Friday, November 30, 2018

Life at the Movies

When was the last time you went to a movie and the audience applauded at the end? (Perhaps these days, the question is, “When was the last time you went to a movie in a movie theater?!”)
Hollywood was pulling all the right strings in the movie I went to tonight and you could complain that you were being manipulated, but hey, isn’t that exactly what art does? Asks you to “suspend disbelief” and get swept up into a world? And if that world is the 60’s in the U.S. and the characters are multi-dimensional and complex and the acting is extraordinary and they’re traveling around parts of the country and the music is (sometimes) great and there is believable and deeply moving transformations happening with each of the two main characters, well, those are precisely the right strings for me. I accompanied the applause with unabashed tears and though it diminishes it all to call it a “feel-good” movie, that’s mostly how people felt it and what’s wrong with that? Couldn’t we all use a little feel-good after two years of “What the hell?!!!!”

So treat yourself and may I suggest, go to an actual movie theater and if it’s a single screen or old neighborhood theater not in a mall, extra points. Don’t wait for it on Netflicks and watch it alone in your home. Maybe go with a whole group of friends, dinner before and dessert after and re-live it again in your conversation about favorite parts.

Oh, would you like to know the name of the movie? Well, there’s a color in the title and another noun that has to do with reading. Good luck and enjoy!

Hedge School

In a conversation yesterday, the way four Universities had done me wrong came up. I was doing my best to play the game and fit the Orff training into these institutions and in each case, ended up unappreciated, misunderstood and dismissed—figuratively and literally. The deep lesson is that what the Orff approach was offering and my own view about what education should mean simply didn’t blend with University thinking— and much to their shame, I might add. In each case, our course was successful, meeting the needs of the students beyond anyone’s expectations and making money for the school, but the fact was that the ruling powers didn’t care. If they randomly decided they needed to clean the dorms a week earlier, it was up to us to change our schedules. And so on.

Ah, me and school. We both need each other, in different ways, but the relationship is often so contentious. But not always. I went to a college where I got college credit for canoeing, bird-watching, hitchhiking and wine-tasting in France. I’ve worked most of my life in a school where I teach barefoot, the kids call me by my first name and no one makes me turn in my lesson plans.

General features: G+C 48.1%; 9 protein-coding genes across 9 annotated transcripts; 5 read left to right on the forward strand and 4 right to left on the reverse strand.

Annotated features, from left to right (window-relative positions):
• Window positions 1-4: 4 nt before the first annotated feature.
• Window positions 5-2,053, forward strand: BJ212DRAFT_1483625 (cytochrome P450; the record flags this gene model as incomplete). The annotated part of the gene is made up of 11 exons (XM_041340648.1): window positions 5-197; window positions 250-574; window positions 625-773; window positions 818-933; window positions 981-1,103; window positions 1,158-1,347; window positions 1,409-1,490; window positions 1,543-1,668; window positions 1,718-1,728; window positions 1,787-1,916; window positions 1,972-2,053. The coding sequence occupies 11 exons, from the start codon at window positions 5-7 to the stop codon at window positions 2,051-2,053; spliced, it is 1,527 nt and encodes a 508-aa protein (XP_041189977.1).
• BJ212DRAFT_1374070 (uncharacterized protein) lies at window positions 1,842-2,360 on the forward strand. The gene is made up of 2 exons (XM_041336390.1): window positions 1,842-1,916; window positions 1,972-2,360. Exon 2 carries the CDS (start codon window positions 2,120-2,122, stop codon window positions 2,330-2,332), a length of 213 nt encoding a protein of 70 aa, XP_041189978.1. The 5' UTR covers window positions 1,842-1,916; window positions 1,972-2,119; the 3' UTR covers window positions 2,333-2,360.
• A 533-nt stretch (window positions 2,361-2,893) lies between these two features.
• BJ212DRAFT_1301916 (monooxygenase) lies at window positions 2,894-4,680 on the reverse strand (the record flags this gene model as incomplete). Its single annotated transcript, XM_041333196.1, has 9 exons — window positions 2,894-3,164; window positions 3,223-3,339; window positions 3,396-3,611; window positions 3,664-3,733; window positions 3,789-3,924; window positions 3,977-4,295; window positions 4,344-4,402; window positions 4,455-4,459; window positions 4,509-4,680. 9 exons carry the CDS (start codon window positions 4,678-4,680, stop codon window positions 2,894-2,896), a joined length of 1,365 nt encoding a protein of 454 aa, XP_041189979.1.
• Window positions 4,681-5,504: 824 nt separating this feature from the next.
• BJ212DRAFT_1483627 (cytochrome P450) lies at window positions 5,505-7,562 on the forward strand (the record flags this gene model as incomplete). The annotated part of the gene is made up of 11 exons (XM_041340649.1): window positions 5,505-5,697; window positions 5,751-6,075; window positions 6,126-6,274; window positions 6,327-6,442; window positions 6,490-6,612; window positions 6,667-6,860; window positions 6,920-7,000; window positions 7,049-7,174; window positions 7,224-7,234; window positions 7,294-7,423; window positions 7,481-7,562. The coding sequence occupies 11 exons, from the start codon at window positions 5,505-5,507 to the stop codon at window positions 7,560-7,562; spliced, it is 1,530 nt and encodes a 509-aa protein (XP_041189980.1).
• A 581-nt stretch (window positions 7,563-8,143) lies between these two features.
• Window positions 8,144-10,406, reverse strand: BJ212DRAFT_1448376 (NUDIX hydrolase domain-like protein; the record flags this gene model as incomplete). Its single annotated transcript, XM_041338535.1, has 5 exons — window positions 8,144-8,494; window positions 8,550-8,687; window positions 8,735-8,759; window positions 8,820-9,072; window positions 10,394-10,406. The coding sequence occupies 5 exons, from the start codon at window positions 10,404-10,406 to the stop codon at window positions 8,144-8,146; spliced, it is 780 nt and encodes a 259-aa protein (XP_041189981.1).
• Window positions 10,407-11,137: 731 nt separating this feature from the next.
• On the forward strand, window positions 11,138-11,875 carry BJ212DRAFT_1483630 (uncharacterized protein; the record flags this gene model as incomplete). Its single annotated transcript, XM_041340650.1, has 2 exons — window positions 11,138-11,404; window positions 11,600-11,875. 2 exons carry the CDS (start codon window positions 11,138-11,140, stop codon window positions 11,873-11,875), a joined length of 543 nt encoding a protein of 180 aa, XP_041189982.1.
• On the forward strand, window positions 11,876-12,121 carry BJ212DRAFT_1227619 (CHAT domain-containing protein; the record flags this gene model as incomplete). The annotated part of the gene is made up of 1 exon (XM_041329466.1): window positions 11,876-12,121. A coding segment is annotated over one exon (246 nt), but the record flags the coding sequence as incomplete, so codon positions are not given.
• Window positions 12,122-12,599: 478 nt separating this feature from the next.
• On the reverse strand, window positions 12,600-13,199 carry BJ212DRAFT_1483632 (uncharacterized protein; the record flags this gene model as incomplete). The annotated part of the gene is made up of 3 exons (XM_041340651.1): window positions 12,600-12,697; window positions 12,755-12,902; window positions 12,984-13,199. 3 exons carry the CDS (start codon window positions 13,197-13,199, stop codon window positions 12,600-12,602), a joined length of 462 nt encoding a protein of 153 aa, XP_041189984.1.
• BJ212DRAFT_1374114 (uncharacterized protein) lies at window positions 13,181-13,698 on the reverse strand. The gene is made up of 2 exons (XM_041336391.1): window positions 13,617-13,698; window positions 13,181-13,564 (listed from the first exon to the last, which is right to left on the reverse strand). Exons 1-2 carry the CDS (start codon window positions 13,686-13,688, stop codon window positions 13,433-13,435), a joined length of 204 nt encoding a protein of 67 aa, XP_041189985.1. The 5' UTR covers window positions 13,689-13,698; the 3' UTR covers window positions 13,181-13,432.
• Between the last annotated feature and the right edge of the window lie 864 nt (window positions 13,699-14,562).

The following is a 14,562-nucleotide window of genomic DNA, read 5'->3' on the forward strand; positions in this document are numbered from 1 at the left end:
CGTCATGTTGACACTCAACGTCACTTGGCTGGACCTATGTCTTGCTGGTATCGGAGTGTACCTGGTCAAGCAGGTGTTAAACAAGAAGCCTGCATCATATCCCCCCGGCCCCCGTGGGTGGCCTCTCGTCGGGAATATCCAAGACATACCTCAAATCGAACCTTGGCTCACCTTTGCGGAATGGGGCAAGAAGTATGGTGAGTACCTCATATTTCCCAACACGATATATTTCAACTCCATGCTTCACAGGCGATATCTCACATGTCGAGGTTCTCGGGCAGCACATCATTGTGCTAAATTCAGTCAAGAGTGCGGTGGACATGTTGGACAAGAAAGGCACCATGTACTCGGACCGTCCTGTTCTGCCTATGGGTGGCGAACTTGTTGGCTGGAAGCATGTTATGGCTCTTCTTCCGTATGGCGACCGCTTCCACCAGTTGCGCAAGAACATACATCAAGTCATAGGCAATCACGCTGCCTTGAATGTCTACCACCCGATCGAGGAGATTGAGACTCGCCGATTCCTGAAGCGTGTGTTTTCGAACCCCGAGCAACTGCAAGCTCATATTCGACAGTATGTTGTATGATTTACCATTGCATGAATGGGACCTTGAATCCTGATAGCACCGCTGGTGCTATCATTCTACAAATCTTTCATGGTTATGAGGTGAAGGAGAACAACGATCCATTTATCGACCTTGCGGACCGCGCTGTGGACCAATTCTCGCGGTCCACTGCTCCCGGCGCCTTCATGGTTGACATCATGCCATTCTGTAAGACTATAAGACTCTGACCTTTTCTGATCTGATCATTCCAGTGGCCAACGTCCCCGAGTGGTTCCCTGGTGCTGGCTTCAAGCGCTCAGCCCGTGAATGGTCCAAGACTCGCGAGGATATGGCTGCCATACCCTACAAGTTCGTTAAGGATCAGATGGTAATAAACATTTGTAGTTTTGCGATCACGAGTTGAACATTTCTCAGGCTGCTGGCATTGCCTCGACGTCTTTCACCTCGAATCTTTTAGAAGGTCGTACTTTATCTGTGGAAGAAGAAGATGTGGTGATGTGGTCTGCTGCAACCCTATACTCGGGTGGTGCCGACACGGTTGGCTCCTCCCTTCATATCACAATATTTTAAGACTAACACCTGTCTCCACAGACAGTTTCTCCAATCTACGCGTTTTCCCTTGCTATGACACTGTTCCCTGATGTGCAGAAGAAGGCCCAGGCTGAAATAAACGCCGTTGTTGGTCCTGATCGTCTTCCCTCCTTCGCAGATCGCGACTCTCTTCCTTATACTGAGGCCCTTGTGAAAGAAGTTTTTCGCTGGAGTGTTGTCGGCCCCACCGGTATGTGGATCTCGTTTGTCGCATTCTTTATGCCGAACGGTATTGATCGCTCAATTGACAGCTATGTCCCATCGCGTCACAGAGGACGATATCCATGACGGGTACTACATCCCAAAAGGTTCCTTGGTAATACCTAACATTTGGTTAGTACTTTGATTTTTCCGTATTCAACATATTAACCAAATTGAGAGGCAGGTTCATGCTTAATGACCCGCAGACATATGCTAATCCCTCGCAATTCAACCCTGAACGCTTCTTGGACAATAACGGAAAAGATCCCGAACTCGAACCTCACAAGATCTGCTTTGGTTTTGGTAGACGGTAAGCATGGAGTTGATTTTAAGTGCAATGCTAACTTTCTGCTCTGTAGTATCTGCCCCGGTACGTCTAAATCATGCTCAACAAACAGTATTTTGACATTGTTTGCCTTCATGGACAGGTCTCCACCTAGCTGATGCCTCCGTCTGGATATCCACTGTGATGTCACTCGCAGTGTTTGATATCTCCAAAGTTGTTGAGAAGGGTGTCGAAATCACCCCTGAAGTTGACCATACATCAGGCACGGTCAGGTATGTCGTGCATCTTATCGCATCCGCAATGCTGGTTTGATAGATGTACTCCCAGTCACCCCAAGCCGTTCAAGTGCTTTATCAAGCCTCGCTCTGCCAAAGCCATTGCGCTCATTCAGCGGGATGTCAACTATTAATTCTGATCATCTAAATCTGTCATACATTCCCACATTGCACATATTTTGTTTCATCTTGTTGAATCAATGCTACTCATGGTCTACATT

And the music I’ve studied has often not been in university classrooms, but under trees in Ghana, on verandahs in Bali, in hotel rooms in Bulgaria, in my teacher’s home in India, in church basements and rec centers, in summer camps with gurgling streams and redwood trees, in elementary school gyms on Saturday.

I mentioned Michael Meade’s book The Genius Myth in yesterday’s post and found this intriguing passage:

The ancient Irish storytellers used to wander from village to village using old stories to bring life lessons to light for both the young and the old. After the colonization of Ireland, there were severe punishments for even using the native language. The old tellers had to pull the young people out of sight, often behind the hedges in order to share the wisdom of stories. Thus, “hedge school” named a moveable place of sudden education being offered amidst the dangers of life.

“A moveable place of sudden education offered amidst life’s dangers.” Yeah! That well describes our summer Orff training. And though disappointed, bitter and angry at the time these institutions closed their doors to us, in the end, I had to thank them. For my search for the right place landed me at Hidden Valley Music Seminars in beautiful Carmel Valley, a retreat center run by a marvelous, warm, wise man who gets what we do and loves it. It is indeed a retreat from life’s dangers and idiocies and bureaucracies and you can walk through the grounds and find people working out dances on redwood decks, playing recorder under eucalyptus trees, singing out in the field.

And another great center of Orff training, though connected politically with the staid and conservative Mozarteum Conservatory in Salzburg, is off in a field away from the city’s center with a view of the mountains and alongside the Allee where Julie Andrews skipped her way to the Von Trapp home. Another Hedge School where folks from all over the world come to study this dangerous pedagogy that dares to promote thinking and feeling and community bonding.